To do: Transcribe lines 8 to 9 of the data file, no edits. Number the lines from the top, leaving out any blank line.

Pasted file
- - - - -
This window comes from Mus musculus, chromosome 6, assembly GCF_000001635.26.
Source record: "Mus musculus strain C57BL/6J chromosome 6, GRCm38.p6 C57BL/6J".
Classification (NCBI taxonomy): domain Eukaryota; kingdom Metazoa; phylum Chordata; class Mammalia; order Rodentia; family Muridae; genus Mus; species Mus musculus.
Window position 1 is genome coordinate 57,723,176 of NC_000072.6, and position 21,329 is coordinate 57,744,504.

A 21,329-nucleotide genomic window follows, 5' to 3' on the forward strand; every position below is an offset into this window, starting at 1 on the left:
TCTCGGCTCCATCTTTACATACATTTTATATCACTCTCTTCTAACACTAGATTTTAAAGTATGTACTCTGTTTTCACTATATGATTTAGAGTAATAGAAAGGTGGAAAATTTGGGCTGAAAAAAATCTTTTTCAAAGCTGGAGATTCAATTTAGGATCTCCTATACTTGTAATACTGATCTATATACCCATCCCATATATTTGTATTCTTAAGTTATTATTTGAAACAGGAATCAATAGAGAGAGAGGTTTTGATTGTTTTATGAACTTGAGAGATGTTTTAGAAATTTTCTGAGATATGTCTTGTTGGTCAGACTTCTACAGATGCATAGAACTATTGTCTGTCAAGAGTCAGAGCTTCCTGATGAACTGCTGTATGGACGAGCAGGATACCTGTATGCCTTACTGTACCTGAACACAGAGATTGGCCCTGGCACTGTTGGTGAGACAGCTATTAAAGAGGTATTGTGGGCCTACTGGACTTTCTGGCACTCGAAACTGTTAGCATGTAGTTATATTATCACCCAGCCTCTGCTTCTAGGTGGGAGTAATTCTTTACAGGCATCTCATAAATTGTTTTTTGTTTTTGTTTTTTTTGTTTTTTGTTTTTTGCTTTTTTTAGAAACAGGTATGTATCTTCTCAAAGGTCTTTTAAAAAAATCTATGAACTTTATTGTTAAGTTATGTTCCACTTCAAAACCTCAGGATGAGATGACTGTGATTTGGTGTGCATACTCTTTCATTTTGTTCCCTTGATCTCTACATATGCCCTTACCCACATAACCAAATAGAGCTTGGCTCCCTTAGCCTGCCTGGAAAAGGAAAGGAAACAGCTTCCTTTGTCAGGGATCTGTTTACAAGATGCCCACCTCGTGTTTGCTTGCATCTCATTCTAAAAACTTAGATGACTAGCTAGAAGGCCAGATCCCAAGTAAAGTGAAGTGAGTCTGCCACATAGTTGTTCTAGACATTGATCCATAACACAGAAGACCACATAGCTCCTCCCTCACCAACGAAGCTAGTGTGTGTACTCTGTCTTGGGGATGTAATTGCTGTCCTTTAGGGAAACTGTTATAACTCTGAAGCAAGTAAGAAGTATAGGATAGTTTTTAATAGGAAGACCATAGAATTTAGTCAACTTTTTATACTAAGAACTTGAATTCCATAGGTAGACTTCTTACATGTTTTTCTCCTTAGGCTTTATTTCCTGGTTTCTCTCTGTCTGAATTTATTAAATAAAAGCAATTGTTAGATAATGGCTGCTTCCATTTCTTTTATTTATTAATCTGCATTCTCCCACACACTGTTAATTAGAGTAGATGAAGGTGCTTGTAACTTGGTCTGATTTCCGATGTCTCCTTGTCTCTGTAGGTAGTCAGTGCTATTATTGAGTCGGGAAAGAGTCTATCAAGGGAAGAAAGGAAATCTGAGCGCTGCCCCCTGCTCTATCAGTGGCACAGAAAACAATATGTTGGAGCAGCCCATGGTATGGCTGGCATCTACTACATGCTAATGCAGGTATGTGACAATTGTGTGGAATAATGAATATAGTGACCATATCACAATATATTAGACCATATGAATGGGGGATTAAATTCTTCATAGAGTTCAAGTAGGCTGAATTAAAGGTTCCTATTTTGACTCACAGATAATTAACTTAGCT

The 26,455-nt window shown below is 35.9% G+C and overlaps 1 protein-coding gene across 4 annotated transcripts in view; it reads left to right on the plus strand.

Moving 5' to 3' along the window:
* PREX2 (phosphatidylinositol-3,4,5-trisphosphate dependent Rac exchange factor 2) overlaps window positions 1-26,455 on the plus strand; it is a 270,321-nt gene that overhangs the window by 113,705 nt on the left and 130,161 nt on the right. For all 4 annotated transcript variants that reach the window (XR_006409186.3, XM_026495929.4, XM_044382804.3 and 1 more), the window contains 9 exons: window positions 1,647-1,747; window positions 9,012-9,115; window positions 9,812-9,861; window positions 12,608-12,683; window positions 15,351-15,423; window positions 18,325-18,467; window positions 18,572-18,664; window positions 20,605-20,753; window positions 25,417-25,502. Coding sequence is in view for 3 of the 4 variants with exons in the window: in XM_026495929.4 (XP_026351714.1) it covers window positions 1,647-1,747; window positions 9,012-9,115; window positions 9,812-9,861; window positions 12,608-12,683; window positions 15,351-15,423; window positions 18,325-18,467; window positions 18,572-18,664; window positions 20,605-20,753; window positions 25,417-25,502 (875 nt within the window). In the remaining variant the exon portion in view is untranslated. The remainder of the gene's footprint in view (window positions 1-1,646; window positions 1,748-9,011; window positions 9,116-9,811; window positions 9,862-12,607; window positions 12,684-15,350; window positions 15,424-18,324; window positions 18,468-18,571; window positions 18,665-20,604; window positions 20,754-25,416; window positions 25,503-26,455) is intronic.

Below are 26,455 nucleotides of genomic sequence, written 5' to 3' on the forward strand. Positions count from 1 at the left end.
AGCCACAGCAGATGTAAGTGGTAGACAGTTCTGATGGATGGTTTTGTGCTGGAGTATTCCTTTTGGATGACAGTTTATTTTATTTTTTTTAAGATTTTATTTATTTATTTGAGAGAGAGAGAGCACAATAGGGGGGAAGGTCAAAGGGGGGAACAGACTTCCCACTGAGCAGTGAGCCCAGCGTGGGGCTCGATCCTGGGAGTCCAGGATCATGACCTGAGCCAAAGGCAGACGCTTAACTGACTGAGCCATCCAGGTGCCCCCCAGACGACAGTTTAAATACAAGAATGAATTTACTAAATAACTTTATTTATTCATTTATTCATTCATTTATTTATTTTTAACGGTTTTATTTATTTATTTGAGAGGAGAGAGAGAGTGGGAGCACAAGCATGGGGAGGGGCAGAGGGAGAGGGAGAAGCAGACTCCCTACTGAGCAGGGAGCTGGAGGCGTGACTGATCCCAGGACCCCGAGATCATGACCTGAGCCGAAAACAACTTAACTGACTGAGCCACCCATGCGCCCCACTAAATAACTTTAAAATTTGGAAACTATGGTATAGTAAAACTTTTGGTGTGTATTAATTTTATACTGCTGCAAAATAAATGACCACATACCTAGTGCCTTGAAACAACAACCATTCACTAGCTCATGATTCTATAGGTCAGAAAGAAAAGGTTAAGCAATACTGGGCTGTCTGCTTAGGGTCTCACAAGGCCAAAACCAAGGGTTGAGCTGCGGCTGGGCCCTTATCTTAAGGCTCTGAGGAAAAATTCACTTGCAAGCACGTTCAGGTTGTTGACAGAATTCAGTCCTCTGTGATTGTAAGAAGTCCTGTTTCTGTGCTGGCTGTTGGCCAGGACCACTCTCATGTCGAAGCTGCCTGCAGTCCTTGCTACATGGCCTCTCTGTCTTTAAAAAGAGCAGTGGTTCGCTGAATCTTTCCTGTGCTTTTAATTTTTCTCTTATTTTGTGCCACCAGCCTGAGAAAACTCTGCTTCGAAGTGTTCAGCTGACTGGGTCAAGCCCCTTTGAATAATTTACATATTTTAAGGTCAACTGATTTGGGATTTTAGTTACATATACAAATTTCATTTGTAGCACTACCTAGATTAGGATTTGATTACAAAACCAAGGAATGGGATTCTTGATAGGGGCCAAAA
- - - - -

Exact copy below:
Moving 5' to 3' along the window:
* PREX2 (phosphatidylinositol-3,4,5-trisphosphate dependent Rac exchange factor 2) overlaps window positions 1-26,455 on the plus strand; it is a 270,321-nt gene that overhangs the window by 113,705 nt on the left and 130,161 nt on the right. For all 4 annotated transcript variants that reach the window (XR_006409186.3, XM_026495929.4, XM_044382804.3 and 1 more), the window contains 9 exons: window positions 1,647-1,747; window positions 9,012-9,115; window positions 9,812-9,861; window positions 12,608-12,683; window positions 15,351-15,423; window positions 18,325-18,467; window positions 18,572-18,664; window positions 20,605-20,753; window positions 25,417-25,502. Coding sequence is in view for 3 of the 4 variants with exons in the window: in XM_026495929.4 (XP_026351714.1) it covers window positions 1,647-1,747; window positions 9,012-9,115; window positions 9,812-9,861; window positions 12,608-12,683; window positions 15,351-15,423; window positions 18,325-18,467; window positions 18,572-18,664; window positions 20,605-20,753; window positions 25,417-25,502 (875 nt within the window). In the remaining variant the exon portion in view is untranslated. The remainder of the gene's footprint in view (window positions 1-1,646; window positions 1,748-9,011; window positions 9,116-9,811; window positions 9,862-12,607; window positions 12,684-15,350; window positions 15,424-18,324; window positions 18,468-18,571; window positions 18,665-20,604; window positions 20,754-25,416; window positions 25,503-26,455) is intronic.